Investigative site in Atlanta posts article on the CDC and Reeves (Thurs)

Discussion in 'Fibromyalgia Main Forum' started by QuayMan, Oct 31, 2009.

  1. QuayMan

    QuayMan Member

    This went out on Co-Cure on Thursday but I don't think got featured as much as it could have because of the CFSAC meeting that day:

    An investigative journalism site in Atlanta just posted the following article about the CDC and Reeves.

    Advocates: Where was CDC for milestone in chronic fatigue syndrome research?

    October 28, 2009 --

    Looks like the CDC's chronic fatigue syndrome research group, led by Dr. William C. Reeves, may have some 'splaining to do today in Washington. A possible research breakthrough -- the discovery of a correlation between CFS and a retrovirus related to the AIDS virus -- has fired up the medical community in recent weeks. "This is going to create an avalanche of subsequent studies," Dr. William Schaffner, an infectious disease expert at Vanderbilt University, told the New York Times this month. But will the Centers for Disease Control and Prevention play a role in that research? It hasn't so far.

    Please feel free to re-post as is. Constructive comments are encouraged and can be made at the site.
  2. AuntTammie

    AuntTammie New Member

    it is a good article and most of the comments below it are also good

    I think it would be good if people would respond and thank them for writing this......might help encourage more of the same
  3. UsedtobePerkyTina

    UsedtobePerkyTina New Member

    This looks like an underground newspaper, as we call it in the industry. There is one thing missing from a journalistic standpoint, a comment or a "no comment" from Reeves. The writer should have tried to get a response from him and if he declined, explained in the article that an attempt to get a response was made.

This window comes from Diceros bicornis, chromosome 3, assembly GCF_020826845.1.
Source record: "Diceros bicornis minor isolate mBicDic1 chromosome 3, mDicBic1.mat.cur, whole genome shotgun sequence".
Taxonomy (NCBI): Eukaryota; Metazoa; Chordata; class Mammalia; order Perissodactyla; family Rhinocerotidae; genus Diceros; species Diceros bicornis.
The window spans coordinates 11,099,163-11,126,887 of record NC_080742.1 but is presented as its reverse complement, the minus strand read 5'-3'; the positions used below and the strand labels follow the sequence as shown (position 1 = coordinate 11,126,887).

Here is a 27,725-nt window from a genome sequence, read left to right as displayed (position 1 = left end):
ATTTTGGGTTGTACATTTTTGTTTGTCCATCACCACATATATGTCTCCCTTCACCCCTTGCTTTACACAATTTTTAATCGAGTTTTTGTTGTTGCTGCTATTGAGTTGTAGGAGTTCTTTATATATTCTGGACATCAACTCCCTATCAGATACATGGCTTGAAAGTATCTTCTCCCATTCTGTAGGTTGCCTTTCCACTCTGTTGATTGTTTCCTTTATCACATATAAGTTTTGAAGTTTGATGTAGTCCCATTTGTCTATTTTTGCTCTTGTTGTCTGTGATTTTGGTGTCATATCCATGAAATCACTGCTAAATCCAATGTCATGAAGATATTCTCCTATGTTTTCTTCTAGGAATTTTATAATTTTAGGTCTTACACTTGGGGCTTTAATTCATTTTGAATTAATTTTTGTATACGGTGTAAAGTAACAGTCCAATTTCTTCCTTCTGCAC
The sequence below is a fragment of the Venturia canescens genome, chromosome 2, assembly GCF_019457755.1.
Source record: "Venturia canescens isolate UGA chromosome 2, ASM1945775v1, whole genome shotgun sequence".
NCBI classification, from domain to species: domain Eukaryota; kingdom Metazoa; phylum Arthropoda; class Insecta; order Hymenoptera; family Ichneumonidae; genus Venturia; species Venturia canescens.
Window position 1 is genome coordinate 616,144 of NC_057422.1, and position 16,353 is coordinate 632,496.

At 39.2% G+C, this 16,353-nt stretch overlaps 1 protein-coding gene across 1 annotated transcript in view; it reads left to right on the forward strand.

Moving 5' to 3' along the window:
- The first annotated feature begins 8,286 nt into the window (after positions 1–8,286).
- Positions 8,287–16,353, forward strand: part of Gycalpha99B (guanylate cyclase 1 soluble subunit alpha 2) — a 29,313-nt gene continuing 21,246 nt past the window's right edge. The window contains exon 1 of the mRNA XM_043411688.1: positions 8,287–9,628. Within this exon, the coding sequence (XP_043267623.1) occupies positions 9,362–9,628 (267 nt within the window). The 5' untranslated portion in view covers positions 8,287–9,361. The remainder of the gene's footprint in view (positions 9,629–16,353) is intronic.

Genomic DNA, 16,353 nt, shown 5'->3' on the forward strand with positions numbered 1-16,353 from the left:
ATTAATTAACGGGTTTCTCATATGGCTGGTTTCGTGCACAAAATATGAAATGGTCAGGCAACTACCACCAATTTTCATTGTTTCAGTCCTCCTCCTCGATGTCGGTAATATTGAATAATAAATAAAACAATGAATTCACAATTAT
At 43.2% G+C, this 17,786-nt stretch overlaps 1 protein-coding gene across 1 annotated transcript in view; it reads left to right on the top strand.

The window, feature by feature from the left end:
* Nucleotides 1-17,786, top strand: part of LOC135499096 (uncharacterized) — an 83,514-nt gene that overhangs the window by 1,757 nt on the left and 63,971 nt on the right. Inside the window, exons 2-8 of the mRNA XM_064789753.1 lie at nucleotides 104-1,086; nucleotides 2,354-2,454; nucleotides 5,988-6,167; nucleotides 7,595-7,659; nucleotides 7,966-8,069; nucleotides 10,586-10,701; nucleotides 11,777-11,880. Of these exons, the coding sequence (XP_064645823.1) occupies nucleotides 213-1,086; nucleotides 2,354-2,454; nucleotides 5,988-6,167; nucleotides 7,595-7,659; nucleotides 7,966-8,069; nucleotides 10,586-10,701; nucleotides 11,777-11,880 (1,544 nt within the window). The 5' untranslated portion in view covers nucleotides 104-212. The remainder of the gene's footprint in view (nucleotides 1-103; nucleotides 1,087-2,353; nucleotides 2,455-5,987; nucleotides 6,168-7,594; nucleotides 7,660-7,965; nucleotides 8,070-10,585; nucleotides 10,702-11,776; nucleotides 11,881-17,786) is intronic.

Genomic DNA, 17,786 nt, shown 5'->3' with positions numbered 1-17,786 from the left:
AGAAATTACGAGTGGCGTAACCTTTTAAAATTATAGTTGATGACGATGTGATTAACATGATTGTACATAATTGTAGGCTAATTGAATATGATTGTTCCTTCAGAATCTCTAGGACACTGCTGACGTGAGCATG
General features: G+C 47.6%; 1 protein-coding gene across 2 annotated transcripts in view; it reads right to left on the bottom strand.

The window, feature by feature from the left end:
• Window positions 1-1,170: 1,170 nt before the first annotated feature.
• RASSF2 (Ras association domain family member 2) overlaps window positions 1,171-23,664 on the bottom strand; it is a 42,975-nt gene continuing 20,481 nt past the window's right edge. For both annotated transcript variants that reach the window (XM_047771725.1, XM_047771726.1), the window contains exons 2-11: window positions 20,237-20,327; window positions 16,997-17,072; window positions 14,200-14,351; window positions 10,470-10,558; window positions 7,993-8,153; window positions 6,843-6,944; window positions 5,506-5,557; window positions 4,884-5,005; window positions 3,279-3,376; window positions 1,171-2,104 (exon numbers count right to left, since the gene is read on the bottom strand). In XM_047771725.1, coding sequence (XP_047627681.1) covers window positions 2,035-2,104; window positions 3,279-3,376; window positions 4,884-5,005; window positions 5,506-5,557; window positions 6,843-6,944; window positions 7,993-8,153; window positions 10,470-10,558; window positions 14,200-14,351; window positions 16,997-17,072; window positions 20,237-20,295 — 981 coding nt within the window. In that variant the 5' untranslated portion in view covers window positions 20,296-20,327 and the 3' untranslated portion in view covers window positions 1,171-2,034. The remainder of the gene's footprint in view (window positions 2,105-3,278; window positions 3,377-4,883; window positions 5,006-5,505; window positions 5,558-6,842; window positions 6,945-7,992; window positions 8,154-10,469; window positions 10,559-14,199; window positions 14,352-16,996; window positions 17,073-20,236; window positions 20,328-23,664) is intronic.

But, here is the next step folks.... Send this article to other news media. Try to get the Atlanta Journal, USA Today and others to do a story. Once one news media does a story, that gives some validity to the issue to other news media. And offer to give more information to the one you send it to so they can have a different angle.

    A media campaign is where we will see much more results than just petitions filed in a drawer.

  4. QuayMan

    QuayMan Member

    Good points, Tina.

    I hope people can make them happen.

    The petition was partly to raise awareness on the issue.

    I haven't always been a fan of a petitions per se but the empiric/Reeves definition was barely being talked about (apart from briefly when the 2007 prevalence figures came out).

    But media articles are good.

    And they create a pressure in themselves for others to act e.g. politicians, institute leaders, etc.
    [This Message was Edited on 10/31/2009]
    [This Message was Edited on 10/31/2009]
  5. hensue

    hensue New Member

    I am so glad you found it!

    Like I said give me the right info read my post about Katheleen Sebelius and tell me what you think?

    I am on it today and when I get on my band wagon I fight hard.

    I want to be able to send correct info and precise to her and Veterans groups anybody and everbody

    Ok Obama got elected like this I think twitter and facebook bogs you name it on here are powerful weapons.
    What do you think?
  6. UsedtobePerkyTina

    UsedtobePerkyTina New Member

    hensue, usually handwritten letters have more of an impact. A handwritten letter is formal and "leaves a paper trail." Anytime someone considers taking legal action, they have to send their request or notice by mail first. It puts the person on the spot in saying, "This is serious. You will be held accountable."

    But as you said, Obama got elected by the power of the Internet. So any and all together helps.


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